Germany’s governing coalition has backed down in its fight with the European Central Bank over monitoring banks – and the Federal Financial Supervisory Authority, known by its German acronym Bafin, is suffering as a result.
The core issue was the proposed legislation by the European Commission to put in place new regulations to wind down credit institutions in Germany.
The goal of this legislation is simple: Banks should never – due to their huge size – be able to force states to rescue them with taxpayer money. It should be possible to liquidate them without endangering overall financial stability.
But ECB officials got heated up in a hearing on Germany’s so-called “liquidation mechanism” law. Central bank officials argued it was just one more example of the European Union’s hodgepodge of regulations that vary between the 28 member nations.
“The authorizations to issue statutory regulations create national jurisdictions that will hinder one overall authority in charge of important institutions.”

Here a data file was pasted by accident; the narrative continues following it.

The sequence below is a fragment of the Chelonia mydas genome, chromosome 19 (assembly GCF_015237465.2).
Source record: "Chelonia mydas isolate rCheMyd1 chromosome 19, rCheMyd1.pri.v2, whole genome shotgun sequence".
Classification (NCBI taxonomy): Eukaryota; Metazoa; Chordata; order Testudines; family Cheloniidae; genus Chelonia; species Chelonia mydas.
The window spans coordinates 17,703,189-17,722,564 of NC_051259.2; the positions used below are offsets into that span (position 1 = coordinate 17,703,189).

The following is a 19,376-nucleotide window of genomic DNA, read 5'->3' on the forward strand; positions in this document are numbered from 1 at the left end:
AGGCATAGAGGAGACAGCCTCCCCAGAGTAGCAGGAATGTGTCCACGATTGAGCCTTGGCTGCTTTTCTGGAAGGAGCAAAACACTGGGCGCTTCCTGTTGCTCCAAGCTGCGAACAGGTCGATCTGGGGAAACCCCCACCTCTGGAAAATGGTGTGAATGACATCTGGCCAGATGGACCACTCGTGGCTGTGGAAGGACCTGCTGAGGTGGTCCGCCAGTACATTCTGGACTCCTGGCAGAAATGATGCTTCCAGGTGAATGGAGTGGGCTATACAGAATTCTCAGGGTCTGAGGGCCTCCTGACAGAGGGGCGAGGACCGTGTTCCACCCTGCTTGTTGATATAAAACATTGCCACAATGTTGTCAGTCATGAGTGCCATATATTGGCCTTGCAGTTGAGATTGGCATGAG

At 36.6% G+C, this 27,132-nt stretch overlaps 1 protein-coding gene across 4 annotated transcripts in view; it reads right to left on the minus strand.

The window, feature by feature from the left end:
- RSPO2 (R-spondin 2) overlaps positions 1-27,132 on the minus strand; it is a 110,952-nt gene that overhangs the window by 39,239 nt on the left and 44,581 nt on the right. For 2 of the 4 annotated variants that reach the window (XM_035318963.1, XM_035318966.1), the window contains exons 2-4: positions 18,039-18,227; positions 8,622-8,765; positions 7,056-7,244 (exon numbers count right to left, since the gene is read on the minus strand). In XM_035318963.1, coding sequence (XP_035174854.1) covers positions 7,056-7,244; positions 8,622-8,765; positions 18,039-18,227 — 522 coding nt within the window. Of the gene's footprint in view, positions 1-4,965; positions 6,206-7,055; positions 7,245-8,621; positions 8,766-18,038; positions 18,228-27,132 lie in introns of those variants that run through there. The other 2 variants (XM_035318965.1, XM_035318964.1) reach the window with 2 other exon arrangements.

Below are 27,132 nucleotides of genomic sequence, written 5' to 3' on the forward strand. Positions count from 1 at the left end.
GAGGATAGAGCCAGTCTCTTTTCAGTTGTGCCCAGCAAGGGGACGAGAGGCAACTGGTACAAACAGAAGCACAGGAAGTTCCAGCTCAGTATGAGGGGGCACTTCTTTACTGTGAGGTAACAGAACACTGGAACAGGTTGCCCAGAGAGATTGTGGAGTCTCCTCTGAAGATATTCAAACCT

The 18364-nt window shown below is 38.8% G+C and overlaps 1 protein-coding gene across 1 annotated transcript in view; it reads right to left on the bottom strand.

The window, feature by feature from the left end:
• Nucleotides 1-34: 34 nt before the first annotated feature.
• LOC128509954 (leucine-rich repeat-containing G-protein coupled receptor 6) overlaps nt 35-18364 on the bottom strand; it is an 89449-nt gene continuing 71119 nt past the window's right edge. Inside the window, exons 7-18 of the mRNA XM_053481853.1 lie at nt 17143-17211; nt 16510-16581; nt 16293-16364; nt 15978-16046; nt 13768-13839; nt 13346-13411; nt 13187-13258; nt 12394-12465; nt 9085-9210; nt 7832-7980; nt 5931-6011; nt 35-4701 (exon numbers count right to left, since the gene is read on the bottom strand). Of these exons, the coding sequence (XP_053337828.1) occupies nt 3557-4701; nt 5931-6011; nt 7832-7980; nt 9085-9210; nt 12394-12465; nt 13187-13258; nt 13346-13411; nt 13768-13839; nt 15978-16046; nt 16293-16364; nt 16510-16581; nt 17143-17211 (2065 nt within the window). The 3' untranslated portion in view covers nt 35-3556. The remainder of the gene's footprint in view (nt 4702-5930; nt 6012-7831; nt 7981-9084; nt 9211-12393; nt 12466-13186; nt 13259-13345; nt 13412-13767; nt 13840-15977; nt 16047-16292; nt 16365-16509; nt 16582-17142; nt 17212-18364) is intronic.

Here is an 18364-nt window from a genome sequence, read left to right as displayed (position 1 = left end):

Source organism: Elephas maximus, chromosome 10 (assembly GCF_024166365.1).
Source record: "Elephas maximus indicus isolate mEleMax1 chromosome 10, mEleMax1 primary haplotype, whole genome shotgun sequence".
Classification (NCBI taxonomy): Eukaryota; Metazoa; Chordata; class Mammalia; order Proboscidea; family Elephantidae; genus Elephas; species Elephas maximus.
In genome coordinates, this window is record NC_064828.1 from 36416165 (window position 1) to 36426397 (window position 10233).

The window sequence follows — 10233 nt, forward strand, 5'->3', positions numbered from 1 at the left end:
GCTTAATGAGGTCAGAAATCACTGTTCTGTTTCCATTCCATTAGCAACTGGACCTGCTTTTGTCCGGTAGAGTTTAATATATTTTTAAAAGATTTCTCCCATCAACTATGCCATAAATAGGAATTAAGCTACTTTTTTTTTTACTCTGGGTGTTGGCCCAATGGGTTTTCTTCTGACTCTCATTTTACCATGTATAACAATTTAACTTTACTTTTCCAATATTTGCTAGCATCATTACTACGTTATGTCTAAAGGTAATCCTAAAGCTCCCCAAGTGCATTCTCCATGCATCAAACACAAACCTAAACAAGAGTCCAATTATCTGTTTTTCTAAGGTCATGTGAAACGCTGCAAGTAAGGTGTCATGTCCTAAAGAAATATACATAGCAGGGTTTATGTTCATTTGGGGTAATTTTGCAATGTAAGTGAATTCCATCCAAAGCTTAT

The legislation proposed that directives issued by Bafin concerning minimum requirements for risk management be replaced by more binding statutory regulation. The risk management documents specify in detail how a loan institution should be managed and monitored.
But the European Central Bank argued that the proposed regulatory authorizations fell squarely within its own powers.
“The authorizations to issue statutory regulations create national jurisdictions that will hinder one overall authority being in charge of important institutions,” said ECB officials.
Bafin, on the other hand, considers the authorizations to be an instrument “through which the monitoring function of the ECB and the national supervisory agencies are placed on a binding foundation.”
In the finance committee, German lawmakers made changes to the draft law so Bafin is not authorized to issue regulations.
The German finance ministry does not want to renounce the instrument. But when these regulations are planned, the ECB is to be consulted – to ensure that a uniform monitoring function will not be impinged upon. The German Central Bank would be allowed a say as well. On Wednesday, the finance committee approved the changes.
Frank Drost reports on the banking sector from Handelsblatt’s Berlin bureau. To contact. firstname.lastname@example.org